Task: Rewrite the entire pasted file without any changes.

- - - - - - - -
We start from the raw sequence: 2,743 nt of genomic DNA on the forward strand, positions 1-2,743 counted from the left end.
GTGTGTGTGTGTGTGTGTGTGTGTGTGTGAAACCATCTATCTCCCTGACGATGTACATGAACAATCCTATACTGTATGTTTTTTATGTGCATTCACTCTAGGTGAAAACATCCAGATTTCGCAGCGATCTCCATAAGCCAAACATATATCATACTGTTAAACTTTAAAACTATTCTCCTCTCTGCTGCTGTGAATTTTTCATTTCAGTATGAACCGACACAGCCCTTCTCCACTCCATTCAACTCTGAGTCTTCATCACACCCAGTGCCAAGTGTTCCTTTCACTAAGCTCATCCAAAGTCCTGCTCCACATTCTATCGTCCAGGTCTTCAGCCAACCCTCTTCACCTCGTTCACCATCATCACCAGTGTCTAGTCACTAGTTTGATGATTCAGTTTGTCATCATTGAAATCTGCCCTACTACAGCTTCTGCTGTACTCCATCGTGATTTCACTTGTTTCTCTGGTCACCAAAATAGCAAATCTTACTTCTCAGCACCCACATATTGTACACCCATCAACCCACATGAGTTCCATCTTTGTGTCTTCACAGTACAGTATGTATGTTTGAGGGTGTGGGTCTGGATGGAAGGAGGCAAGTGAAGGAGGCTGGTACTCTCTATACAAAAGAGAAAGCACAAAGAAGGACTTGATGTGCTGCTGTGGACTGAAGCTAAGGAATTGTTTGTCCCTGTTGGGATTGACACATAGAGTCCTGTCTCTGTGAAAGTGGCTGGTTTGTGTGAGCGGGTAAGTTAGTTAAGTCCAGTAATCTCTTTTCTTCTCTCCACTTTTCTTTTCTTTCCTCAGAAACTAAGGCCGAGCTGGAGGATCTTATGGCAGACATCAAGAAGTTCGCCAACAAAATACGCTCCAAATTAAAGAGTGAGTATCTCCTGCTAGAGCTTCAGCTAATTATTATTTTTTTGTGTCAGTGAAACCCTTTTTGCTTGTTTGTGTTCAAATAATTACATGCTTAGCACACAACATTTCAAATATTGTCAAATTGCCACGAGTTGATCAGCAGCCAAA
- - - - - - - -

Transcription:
We start from the raw sequence: 2,743 nt of genomic DNA on the forward strand, positions 1-2,743 counted from the left end.
GTGTGTGTGTGTGTGTGTGTGTGTGTGTGAAACCATCTATCTCCCTGACGATGTACATGAACAATCCTATACTGTATGTTTTTTATGTGCATTCACTCTAGGTGAAAACATCCAGATTTCGCAGCGATCTCCATAAGCCAAACATATATCATACTGTTAAACTTTAAAACTATTCTCCTCTCTGCTGCTGTGAATTTTTCATTTCAGTATGAACCGACACAGCCCTTCTCCACTCCATTCAACTCTGAGTCTTCATCACACCCAGTGCCAAGTGTTCCTTTCACTAAGCTCATCCAAAGTCCTGCTCCACATTCTATCGTCCAGGTCTTCAGCCAACCCTCTTCACCTCGTTCACCATCATCACCAGTGTCTAGTCACTAGTTTGATGATTCAGTTTGTCATCATTGAAATCTGCCCTACTACAGCTTCTGCTGTACTCCATCGTGATTTCACTTGTTTCTCTGGTCACCAAAATAGCAAATCTTACTTCTCAGCACCCACATATTGTACACCCATCAACCCACATGAGTTCCATCTTTGTGTCTTCACAGTACAGTATGTATGTTTGAGGGTGTGGGTCTGGATGGAAGGAGGCAAGTGAAGGAGGCTGGTACTCTCTATACAAAAGAGAAAGCACAAAGAAGGACTTGATGTGCTGCTGTGGACTGAAGCTAAGGAATTGTTTGTCCCTGTTGGGATTGACACATAGAGTCCTGTCTCTGTGAAAGTGGCTGGTTTGTGTGAGCGGGTAAGTTAGTTAAGTCCAGTAATCTCTTTTCTTCTCTCCACTTTTCTTTTCTTTCCTCAGAAACTAAGGCCGAGCTGGAGGATCTTATGGCAGACATCAAGAAGTTCGCCAACAAAATACGCTCCAAATTAAAGAGTGAGTATCTCCTGCTAGAGCTTCAGCTAATTATTATTTTTTTGTGTCAGTGAAACCCTTTTTGCTTGTTTGTGTTCAAATAATTACATGCTTAGCACACAACATTTCAAATATTGTCAAATTGCCACGAGTTGATCAGCAGCCAAA